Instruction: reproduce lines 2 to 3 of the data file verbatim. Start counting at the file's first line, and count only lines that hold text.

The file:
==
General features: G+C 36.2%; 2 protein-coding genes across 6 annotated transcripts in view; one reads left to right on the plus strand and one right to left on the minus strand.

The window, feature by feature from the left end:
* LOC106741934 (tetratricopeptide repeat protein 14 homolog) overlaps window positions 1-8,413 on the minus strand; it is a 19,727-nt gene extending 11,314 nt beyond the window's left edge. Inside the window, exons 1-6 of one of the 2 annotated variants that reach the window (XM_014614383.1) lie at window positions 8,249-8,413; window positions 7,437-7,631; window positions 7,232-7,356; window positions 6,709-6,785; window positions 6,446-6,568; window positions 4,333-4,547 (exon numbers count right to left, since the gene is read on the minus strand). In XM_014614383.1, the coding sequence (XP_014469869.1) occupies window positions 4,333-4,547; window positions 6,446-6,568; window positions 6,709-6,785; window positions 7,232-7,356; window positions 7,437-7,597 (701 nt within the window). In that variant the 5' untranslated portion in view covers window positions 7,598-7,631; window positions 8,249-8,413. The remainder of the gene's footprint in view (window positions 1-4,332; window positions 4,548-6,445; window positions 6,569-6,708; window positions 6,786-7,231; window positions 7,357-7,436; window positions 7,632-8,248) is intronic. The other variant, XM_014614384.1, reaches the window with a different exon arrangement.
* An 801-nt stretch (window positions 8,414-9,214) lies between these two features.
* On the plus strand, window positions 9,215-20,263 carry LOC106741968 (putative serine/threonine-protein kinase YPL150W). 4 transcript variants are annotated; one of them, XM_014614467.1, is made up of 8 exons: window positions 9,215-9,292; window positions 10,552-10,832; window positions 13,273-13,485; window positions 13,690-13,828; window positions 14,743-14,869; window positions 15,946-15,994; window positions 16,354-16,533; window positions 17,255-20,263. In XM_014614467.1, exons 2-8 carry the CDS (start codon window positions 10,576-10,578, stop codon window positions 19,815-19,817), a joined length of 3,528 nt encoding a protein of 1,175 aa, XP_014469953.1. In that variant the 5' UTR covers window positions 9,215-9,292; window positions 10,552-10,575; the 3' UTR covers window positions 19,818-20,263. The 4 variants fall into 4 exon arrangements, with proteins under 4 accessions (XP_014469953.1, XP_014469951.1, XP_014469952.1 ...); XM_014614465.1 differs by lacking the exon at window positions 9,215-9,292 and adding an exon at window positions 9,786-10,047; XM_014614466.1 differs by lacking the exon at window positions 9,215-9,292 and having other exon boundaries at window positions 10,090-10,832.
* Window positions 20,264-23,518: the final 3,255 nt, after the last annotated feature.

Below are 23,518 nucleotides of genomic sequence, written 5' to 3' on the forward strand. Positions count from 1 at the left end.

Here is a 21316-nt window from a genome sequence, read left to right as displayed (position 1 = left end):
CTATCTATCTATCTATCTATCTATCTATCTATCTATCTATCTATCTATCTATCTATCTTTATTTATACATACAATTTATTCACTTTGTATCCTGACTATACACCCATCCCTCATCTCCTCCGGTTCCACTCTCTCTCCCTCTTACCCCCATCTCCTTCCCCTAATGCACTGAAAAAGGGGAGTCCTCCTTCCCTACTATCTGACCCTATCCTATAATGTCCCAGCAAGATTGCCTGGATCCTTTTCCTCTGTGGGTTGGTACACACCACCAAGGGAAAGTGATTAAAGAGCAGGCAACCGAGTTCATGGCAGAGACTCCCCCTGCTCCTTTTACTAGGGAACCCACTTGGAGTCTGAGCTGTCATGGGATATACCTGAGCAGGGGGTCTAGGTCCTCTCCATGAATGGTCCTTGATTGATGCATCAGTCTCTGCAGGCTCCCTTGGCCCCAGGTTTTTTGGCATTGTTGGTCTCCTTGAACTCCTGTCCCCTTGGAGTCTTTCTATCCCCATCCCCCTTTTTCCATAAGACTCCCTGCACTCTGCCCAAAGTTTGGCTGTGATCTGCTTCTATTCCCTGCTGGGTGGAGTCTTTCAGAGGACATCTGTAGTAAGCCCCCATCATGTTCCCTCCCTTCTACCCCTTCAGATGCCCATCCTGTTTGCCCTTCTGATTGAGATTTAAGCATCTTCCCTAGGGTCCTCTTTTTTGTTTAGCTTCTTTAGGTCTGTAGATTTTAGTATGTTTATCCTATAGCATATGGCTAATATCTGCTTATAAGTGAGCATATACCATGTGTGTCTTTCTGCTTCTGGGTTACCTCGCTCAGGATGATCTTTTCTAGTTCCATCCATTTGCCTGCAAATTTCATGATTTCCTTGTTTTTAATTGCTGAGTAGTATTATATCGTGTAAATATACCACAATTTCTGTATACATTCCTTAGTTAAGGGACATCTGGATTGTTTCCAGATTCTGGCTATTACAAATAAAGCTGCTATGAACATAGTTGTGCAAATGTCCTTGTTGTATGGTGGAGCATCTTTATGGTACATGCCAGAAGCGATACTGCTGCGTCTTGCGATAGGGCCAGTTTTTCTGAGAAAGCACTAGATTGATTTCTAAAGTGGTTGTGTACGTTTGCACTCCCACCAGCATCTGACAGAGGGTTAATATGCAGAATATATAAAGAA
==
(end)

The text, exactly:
The window, feature by feature from the left end:
* LOC106741934 (tetratricopeptide repeat protein 14 homolog) overlaps window positions 1-8,413 on the minus strand; it is a 19,727-nt gene extending 11,314 nt beyond the window's left edge. Inside the window, exons 1-6 of one of the 2 annotated variants that reach the window (XM_014614383.1) lie at window positions 8,249-8,413; window positions 7,437-7,631; window positions 7,232-7,356; window positions 6,709-6,785; window positions 6,446-6,568; window positions 4,333-4,547 (exon numbers count right to left, since the gene is read on the minus strand). In XM_014614383.1, the coding sequence (XP_014469869.1) occupies window positions 4,333-4,547; window positions 6,446-6,568; window positions 6,709-6,785; window positions 7,232-7,356; window positions 7,437-7,597 (701 nt within the window). In that variant the 5' untranslated portion in view covers window positions 7,598-7,631; window positions 8,249-8,413. The remainder of the gene's footprint in view (window positions 1-4,332; window positions 4,548-6,445; window positions 6,569-6,708; window positions 6,786-7,231; window positions 7,357-7,436; window positions 7,632-8,248) is intronic. The other variant, XM_014614384.1, reaches the window with a different exon arrangement.